Costs and benefits of the squeeze technique for dummy calves

Typically new born calves affected by Neonatal Maladjustment Syndrome (NMS) show indifference to external stimuli, fail to find the udder, refuse to suck milk, wander aimless or stand motionless. These dummy calves die or need costly and prolonged care.

The “Madigan Squeeze Technique” helps dummy calves to resume a normal behaviour. It consists in a physical compression of the animal chest with a soft cotton rope. Calves are then forced to lie down and induced into a deep sleep by tightening the loop around the chest. After around 20 minutes they are awaken and the rope removed.

It’s a technique originally used on foals but it was proved to be successful in reducing mortality by those practitioners who use it also on new born dummy calves. 

Simulation of the cost and benefits of the adoption of the Madigane Squeeze Technique has been carried out considering the production costs of the cow calf typical farms from Portugal, France and Ireland.

The cost of using the Madigane Squeeze Technique is assumed to be equal to the benefits in terms of less labour time and care that alternatively a calf with Neonatal Maladjustment Syndrome would require. Actually, this technique reduces time, treatment and handling cost involved in the management of calves with NMS. Nevertheless, it should be performed only by a veterinarian as a complete clinical examination should always precede the performance of this practice. It is thus reasonable to assume that the cost of the veterinarian examination and the time required to use the Madigan Squeeze Technique match to the cost of traditional treatment of a dummy calf ( bottle feeding, locking the cow to be able to take the calf near the udder etc.).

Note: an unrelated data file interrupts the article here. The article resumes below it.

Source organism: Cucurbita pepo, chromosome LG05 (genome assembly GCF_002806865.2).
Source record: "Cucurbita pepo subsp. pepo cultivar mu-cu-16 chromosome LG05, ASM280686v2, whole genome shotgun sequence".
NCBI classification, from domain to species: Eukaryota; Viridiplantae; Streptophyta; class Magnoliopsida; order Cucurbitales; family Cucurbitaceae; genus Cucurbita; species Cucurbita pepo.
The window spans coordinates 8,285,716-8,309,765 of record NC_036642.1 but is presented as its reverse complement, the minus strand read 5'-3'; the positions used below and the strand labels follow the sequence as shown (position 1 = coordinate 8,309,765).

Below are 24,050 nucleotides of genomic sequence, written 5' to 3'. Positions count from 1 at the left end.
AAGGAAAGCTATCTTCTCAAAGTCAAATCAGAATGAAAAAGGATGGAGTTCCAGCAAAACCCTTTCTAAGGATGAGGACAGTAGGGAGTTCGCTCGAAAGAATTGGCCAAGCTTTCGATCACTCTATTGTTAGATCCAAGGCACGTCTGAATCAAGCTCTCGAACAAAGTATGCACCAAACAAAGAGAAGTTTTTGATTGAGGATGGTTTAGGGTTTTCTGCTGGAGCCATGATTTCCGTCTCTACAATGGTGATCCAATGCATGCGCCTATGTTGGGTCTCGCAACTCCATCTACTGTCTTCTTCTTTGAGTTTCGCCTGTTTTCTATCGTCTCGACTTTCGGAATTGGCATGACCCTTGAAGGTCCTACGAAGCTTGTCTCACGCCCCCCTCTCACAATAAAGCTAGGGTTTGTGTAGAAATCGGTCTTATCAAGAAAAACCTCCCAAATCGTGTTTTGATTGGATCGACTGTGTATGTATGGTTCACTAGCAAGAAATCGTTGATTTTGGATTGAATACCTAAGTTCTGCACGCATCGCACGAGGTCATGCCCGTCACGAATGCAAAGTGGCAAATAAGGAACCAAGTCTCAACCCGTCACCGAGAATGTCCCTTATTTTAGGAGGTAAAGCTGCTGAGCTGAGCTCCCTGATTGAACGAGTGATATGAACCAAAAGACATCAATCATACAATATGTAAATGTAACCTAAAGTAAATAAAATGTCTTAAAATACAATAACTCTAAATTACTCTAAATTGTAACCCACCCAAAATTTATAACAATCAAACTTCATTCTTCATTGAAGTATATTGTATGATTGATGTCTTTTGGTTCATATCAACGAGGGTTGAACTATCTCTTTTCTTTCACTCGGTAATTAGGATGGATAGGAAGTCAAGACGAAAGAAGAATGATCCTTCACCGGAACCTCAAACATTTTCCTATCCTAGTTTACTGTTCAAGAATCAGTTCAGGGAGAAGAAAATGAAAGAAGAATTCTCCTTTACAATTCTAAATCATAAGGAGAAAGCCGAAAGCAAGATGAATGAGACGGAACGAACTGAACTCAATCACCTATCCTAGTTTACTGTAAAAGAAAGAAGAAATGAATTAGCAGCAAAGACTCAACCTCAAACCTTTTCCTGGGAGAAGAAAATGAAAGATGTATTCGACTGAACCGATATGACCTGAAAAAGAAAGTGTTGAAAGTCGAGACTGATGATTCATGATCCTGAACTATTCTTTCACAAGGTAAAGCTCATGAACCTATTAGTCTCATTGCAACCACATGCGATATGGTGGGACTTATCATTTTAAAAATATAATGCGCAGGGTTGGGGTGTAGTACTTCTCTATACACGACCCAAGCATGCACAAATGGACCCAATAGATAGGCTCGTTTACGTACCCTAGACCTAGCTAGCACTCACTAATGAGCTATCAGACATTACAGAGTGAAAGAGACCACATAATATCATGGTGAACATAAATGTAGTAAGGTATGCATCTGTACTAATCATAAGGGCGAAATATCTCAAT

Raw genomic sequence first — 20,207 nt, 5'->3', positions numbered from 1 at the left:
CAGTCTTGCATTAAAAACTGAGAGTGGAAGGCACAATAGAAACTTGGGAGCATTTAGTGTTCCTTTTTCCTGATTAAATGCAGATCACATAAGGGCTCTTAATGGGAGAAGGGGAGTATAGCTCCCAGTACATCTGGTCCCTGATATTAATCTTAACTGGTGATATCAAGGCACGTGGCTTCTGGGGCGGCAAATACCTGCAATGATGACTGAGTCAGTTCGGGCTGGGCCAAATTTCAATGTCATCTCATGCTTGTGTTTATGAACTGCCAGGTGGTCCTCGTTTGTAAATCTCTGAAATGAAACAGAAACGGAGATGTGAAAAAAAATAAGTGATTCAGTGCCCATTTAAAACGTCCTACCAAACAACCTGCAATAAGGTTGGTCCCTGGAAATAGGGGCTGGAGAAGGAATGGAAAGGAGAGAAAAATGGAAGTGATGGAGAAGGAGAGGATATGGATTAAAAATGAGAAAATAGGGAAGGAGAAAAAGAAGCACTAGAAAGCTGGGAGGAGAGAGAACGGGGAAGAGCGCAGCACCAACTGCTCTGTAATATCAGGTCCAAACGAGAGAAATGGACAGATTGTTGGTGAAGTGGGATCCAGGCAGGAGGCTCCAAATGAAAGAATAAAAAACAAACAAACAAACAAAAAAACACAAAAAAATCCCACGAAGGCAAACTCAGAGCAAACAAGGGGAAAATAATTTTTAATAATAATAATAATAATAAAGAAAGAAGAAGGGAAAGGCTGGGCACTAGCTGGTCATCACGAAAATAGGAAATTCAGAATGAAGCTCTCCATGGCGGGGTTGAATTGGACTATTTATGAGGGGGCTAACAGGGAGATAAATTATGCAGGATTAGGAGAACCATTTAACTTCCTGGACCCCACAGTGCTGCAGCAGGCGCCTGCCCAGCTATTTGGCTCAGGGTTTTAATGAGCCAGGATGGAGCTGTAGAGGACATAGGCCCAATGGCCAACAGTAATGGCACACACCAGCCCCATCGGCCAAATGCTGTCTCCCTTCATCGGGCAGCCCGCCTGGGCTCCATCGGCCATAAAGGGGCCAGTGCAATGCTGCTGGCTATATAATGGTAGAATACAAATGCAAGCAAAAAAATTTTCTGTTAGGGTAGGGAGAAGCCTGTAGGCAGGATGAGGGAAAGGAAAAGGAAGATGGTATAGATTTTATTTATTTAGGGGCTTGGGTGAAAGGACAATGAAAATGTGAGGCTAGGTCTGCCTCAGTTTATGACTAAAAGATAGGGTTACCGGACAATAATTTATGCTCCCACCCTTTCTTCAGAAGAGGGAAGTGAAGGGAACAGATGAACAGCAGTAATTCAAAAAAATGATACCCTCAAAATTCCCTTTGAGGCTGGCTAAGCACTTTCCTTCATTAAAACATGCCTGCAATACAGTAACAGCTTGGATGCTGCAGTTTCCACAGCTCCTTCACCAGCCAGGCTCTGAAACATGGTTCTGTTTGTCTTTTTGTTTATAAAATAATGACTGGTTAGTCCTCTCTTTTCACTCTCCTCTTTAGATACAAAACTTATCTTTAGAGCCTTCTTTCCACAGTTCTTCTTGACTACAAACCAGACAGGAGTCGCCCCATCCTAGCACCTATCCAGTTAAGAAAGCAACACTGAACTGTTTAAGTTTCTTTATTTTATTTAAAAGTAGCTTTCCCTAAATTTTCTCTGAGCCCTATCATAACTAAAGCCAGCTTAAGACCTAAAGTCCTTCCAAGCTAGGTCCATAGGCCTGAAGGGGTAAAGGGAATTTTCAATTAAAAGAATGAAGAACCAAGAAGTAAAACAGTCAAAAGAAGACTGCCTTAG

According to the experience of the squeeze technique practitioners overall around 5% of new born calves in cow calf farm would benefit from the squeezing technique both because affected by severe NMS or showing less severe synthoms (sleepy and indolent calves). Benefit would result in a reduction of mortality rate first of all because it would allow to save calves not able to follow the dam and that would be detected in beef herds only when severely debilitated or dead. It would also reduce most of the deaths indirectly related with NMS, because sleepy and indolent calves are more likely not to drink colostrum on time and to drink less milk during the first days of their life, becoming more susceptible to other diseases.

The following tables show the costs and benefits of this technique by comparing the before and after implementation for several farm types.